(Offered as HIST 477 [AS] and ASLC 462 [J].) The varied names given to the fifteen years of war conducted by Japan-the Pacific War, the Great East Asian War, the Fifteen-Year War, World War II, and the Asian-Pacific War-reflect the conflicting perspectives from which that war is studied and remembered. How has the experience of a fifteen-year war during the 1930s and 1940s shaped memory and history in Japan, East Asia, and the United States? This seminar begins with this broad question and pursues related questions: How are the memory and history of war intertwined in both national and international politics? What forms of memory have been included and excluded from dominant historical narratives and commemorative devices? How does critical historiography intersect with the politics and passions of memory? We will use oral histories, primary documents, film, and scholarship to guide our thoughts and discussions. We will begin with a brief history of Japan’s Fifteen-Year War and move on to prominent debates concerning the history and memory of that war. Short response papers and a research paper will be required. One class meeting per week.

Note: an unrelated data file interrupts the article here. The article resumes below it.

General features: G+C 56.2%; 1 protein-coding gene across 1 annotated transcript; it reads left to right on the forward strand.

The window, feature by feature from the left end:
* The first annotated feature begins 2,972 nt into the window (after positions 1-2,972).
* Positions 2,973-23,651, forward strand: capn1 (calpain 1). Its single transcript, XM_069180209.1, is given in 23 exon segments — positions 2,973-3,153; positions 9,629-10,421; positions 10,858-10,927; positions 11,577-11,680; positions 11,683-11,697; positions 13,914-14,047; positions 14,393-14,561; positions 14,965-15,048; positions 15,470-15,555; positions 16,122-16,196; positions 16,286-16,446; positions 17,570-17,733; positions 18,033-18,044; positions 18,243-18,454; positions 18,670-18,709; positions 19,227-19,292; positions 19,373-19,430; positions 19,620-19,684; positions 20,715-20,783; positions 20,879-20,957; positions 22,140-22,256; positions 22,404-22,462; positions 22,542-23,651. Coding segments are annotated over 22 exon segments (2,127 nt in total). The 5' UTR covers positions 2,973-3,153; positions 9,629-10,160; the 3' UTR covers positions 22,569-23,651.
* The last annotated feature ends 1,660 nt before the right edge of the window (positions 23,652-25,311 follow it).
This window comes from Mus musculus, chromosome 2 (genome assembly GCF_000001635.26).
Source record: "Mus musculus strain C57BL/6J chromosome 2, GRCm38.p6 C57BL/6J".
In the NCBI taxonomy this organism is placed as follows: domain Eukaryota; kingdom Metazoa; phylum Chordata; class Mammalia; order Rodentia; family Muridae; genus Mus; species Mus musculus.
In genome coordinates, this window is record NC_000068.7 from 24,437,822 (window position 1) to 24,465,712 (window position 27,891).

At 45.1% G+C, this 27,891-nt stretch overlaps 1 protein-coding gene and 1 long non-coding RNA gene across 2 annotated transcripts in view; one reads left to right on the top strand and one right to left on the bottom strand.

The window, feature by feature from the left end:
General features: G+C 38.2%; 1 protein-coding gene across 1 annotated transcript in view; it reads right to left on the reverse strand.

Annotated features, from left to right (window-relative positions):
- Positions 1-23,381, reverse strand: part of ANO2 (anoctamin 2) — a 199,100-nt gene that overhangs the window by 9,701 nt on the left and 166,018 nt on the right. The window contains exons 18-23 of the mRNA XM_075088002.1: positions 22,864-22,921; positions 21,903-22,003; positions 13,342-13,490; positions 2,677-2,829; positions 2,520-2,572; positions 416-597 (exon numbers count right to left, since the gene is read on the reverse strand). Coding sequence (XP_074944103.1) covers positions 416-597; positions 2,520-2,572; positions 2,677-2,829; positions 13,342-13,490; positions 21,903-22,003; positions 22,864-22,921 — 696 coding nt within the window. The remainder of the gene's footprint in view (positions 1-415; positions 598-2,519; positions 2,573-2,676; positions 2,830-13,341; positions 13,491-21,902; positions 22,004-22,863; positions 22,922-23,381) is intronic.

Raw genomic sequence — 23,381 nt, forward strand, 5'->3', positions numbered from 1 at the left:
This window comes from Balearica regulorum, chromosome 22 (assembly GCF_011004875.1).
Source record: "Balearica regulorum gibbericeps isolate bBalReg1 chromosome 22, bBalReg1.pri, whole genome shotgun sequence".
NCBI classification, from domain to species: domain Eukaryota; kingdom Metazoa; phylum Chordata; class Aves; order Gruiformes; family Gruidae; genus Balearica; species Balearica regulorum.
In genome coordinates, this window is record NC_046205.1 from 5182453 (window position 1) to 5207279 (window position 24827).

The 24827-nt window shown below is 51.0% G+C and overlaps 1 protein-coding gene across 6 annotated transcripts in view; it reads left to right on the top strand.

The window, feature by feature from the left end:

Limited to 15 students. Not open to first-year students. Fall semester. Professor Maxey.
If Overenrolled: Preference given to History and Asian Languages & Civilization majors.